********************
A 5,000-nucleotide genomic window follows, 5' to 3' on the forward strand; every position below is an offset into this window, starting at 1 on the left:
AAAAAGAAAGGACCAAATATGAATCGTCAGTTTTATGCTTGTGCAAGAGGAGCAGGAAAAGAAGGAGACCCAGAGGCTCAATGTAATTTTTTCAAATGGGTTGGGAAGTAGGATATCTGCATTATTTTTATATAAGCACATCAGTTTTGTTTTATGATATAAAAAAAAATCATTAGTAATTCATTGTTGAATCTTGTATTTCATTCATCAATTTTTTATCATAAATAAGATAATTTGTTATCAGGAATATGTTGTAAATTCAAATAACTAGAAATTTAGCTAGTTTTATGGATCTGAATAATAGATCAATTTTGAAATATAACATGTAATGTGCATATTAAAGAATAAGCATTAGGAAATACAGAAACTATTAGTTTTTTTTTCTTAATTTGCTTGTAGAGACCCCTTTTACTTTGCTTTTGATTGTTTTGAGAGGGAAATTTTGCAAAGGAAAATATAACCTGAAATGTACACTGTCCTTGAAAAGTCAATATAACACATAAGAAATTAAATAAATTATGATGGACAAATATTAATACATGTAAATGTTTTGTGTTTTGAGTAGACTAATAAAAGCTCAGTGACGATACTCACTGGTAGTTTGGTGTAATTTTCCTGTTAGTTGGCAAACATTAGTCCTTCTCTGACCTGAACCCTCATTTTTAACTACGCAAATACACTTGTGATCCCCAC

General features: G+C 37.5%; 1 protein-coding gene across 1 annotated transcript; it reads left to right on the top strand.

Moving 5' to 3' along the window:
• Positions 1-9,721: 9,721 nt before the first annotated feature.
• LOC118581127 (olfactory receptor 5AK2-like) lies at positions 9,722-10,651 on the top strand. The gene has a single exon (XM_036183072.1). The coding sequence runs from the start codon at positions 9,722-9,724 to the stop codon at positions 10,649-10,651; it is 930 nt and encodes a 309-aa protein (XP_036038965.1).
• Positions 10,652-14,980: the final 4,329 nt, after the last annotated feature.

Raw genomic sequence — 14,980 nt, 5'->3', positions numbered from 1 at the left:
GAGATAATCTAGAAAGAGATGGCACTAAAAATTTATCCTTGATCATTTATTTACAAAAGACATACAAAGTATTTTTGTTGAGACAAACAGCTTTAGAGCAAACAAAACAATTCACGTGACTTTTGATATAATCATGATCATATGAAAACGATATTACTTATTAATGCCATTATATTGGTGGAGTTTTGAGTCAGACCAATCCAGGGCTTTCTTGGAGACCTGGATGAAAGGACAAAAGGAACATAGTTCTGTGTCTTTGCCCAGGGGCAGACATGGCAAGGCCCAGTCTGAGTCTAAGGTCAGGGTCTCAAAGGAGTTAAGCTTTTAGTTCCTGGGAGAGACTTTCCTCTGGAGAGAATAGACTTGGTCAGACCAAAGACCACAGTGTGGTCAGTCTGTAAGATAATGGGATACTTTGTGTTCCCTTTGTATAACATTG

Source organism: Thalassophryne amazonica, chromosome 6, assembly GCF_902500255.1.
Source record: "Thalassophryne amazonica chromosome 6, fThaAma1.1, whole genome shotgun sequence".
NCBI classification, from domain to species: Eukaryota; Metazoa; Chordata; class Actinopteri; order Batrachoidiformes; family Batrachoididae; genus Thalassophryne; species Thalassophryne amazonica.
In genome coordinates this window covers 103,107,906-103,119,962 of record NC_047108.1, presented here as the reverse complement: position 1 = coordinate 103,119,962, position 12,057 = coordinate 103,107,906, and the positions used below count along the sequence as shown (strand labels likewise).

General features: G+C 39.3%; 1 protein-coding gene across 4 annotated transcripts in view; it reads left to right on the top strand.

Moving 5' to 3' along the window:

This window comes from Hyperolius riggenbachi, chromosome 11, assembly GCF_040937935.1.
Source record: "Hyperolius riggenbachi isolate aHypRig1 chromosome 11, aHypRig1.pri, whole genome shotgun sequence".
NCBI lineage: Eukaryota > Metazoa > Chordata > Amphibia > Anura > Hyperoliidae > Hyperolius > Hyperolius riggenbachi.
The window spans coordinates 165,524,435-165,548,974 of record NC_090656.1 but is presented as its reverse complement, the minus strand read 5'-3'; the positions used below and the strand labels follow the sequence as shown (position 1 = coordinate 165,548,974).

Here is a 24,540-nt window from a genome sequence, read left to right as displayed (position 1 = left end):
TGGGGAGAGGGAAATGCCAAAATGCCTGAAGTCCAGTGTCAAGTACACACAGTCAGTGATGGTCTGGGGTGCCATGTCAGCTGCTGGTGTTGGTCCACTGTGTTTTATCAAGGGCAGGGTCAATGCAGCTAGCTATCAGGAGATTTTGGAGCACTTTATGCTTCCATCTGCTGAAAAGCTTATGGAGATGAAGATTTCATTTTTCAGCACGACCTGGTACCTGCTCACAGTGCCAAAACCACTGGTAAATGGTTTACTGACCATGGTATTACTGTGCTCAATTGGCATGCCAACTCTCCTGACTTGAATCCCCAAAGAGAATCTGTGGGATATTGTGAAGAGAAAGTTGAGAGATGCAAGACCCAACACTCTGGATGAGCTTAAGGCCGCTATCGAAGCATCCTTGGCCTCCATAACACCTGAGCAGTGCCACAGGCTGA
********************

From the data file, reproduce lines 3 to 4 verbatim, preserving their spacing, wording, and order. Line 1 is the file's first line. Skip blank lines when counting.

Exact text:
General features: G+C 37.5%; 1 protein-coding gene across 1 annotated transcript; it reads left to right on the top strand.

Moving 5' to 3' along the window: